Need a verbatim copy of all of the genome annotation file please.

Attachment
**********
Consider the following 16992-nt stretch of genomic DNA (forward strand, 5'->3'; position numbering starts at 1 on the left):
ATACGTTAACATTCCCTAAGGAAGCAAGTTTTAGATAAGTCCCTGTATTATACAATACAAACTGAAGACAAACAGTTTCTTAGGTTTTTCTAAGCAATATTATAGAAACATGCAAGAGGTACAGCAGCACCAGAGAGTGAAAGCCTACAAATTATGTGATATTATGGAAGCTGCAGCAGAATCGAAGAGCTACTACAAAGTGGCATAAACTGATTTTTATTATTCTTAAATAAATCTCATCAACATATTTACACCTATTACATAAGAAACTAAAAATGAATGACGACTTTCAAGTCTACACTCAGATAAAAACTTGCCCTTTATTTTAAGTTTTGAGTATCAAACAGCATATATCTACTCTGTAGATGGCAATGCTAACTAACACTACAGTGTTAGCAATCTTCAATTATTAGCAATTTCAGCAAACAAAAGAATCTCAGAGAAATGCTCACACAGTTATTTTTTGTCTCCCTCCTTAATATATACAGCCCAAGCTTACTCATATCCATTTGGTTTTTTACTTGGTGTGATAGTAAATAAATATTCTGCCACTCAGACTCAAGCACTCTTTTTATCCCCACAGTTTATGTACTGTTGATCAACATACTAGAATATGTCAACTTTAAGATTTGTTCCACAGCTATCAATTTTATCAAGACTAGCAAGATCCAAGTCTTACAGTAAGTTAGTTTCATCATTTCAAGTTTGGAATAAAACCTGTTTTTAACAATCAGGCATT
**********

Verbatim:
Consider the following 16992-nt stretch of genomic DNA (forward strand, 5'->3'; position numbering starts at 1 on the left):
ATACGTTAACATTCCCTAAGGAAGCAAGTTTTAGATAAGTCCCTGTATTATACAATACAAACTGAAGACAAACAGTTTCTTAGGTTTTTCTAAGCAATATTATAGAAACATGCAAGAGGTACAGCAGCACCAGAGAGTGAAAGCCTACAAATTATGTGATATTATGGAAGCTGCAGCAGAATCGAAGAGCTACTACAAAGTGGCATAAACTGATTTTTATTATTCTTAAATAAATCTCATCAACATATTTACACCTATTACATAAGAAACTAAAAATGAATGACGACTTTCAAGTCTACACTCAGATAAAAACTTGCCCTTTATTTTAAGTTTTGAGTATCAAACAGCATATATCTACTCTGTAGATGGCAATGCTAACTAACACTACAGTGTTAGCAATCTTCAATTATTAGCAATTTCAGCAAACAAAAGAATCTCAGAGAAATGCTCACACAGTTATTTTTTGTCTCCCTCCTTAATATATACAGCCCAAGCTTACTCATATCCATTTGGTTTTTTACTTGGTGTGATAGTAAATAAATATTCTGCCACTCAGACTCAAGCACTCTTTTTATCCCCACAGTTTATGTACTGTTGATCAACATACTAGAATATGTCAACTTTAAGATTTGTTCCACAGCTATCAATTTTATCAAGACTAGCAAGATCCAAGTCTTACAGTAAGTTAGTTTCATCATTTCAAGTTTGGAATAAAACCTGTTTTTAACAATCAGGCATT